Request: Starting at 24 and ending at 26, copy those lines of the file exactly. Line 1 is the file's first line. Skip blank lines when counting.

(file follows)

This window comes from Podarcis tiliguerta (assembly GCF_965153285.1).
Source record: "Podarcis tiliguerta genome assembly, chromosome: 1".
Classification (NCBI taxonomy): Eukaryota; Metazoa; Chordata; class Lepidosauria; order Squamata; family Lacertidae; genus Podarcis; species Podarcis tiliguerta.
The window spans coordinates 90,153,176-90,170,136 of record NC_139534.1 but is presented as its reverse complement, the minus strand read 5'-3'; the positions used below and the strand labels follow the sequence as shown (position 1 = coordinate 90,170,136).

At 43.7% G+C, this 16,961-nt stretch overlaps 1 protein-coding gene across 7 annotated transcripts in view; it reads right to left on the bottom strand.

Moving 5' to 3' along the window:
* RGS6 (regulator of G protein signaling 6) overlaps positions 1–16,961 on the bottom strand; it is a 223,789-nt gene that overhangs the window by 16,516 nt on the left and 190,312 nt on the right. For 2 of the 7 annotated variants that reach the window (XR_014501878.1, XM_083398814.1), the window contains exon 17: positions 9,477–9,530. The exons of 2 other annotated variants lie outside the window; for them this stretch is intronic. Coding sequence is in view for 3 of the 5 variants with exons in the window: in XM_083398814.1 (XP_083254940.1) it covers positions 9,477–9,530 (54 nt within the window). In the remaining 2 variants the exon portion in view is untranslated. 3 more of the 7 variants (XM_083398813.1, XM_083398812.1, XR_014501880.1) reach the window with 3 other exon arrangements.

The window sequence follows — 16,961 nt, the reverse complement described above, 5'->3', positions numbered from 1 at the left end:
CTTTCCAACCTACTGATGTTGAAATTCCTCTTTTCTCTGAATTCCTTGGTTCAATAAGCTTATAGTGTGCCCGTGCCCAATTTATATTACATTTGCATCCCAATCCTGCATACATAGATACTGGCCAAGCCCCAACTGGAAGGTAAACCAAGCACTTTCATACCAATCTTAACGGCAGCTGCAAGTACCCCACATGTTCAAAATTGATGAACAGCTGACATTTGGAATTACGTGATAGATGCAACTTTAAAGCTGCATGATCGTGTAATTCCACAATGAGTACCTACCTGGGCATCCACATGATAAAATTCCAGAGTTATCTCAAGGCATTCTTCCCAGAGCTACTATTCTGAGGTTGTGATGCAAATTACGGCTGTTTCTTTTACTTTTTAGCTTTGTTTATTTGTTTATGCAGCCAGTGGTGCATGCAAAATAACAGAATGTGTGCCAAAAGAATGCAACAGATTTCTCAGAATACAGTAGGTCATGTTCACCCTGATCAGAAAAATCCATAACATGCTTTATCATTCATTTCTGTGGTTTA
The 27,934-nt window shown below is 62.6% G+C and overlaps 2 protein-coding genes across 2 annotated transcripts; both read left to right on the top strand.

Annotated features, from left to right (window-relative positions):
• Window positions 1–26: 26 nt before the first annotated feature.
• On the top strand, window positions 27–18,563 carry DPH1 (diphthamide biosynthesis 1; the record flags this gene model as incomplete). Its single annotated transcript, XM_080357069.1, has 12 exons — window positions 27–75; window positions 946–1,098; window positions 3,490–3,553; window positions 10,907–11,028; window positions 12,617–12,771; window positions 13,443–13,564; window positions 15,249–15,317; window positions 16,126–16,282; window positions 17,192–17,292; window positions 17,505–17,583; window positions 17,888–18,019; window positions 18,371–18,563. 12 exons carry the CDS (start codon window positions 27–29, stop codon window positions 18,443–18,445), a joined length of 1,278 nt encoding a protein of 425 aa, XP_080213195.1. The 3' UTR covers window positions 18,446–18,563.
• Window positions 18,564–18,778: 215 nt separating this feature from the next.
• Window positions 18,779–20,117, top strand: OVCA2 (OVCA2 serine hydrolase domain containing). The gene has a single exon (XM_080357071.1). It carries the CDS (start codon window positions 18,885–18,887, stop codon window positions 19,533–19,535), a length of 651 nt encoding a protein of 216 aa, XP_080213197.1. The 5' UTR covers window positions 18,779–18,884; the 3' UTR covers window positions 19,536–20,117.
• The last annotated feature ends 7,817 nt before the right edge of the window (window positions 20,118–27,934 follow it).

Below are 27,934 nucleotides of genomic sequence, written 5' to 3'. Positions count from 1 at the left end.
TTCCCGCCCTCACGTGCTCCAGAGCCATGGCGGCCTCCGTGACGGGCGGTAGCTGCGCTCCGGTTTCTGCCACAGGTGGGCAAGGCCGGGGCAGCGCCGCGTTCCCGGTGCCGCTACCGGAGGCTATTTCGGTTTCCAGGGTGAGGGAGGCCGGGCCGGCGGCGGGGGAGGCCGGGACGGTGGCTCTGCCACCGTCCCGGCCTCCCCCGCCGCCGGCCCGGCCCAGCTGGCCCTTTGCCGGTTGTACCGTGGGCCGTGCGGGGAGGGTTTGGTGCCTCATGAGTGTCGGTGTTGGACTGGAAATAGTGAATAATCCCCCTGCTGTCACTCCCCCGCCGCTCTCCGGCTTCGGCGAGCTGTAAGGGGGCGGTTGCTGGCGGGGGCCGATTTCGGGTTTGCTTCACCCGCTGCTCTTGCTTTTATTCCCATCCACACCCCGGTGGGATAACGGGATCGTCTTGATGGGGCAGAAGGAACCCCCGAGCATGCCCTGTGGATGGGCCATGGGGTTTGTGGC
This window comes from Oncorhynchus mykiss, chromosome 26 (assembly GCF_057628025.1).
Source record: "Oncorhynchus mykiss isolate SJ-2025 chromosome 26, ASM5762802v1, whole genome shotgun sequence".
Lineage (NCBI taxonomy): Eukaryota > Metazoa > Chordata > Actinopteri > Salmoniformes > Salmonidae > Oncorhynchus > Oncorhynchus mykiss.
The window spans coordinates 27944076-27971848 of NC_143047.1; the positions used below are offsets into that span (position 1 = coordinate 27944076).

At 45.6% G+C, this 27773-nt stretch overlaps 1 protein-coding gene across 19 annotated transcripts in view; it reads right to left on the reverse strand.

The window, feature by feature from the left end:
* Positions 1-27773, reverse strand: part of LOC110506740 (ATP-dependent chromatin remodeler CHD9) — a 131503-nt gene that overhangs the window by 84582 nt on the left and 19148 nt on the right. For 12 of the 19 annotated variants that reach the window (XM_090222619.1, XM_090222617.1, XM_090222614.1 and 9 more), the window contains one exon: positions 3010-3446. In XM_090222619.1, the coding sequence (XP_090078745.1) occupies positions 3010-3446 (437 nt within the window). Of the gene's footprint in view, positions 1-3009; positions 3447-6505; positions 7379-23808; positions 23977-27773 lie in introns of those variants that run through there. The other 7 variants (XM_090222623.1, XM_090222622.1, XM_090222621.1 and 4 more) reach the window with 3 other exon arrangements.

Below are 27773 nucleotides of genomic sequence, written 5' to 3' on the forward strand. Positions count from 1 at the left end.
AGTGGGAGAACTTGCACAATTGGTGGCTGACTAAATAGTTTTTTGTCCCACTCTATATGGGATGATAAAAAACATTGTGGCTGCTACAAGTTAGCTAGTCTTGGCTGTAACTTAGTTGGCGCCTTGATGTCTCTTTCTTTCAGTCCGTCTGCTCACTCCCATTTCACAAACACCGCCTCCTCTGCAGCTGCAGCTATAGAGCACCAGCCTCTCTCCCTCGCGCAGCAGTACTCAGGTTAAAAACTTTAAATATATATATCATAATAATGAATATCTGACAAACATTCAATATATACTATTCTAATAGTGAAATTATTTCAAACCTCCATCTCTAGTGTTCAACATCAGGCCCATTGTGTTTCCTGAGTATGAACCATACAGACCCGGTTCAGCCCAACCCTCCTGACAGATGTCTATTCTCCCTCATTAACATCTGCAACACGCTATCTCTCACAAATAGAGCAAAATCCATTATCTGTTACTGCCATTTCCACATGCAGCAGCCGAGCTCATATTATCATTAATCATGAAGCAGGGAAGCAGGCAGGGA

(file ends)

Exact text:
The window, feature by feature from the left end:
* Positions 1-27773, reverse strand: part of LOC110506740 (ATP-dependent chromatin remodeler CHD9) — a 131503-nt gene that overhangs the window by 84582 nt on the left and 19148 nt on the right. For 12 of the 19 annotated variants that reach the window (XM_090222619.1, XM_090222617.1, XM_090222614.1 and 9 more), the window contains one exon: positions 3010-3446. In XM_090222619.1, the coding sequence (XP_090078745.1) occupies positions 3010-3446 (437 nt within the window). Of the gene's footprint in view, positions 1-3009; positions 3447-6505; positions 7379-23808; positions 23977-27773 lie in introns of those variants that run through there. The other 7 variants (XM_090222623.1, XM_090222622.1, XM_090222621.1 and 4 more) reach the window with 3 other exon arrangements.

Below are 27773 nucleotides of genomic sequence, written 5' to 3' on the forward strand. Positions count from 1 at the left end.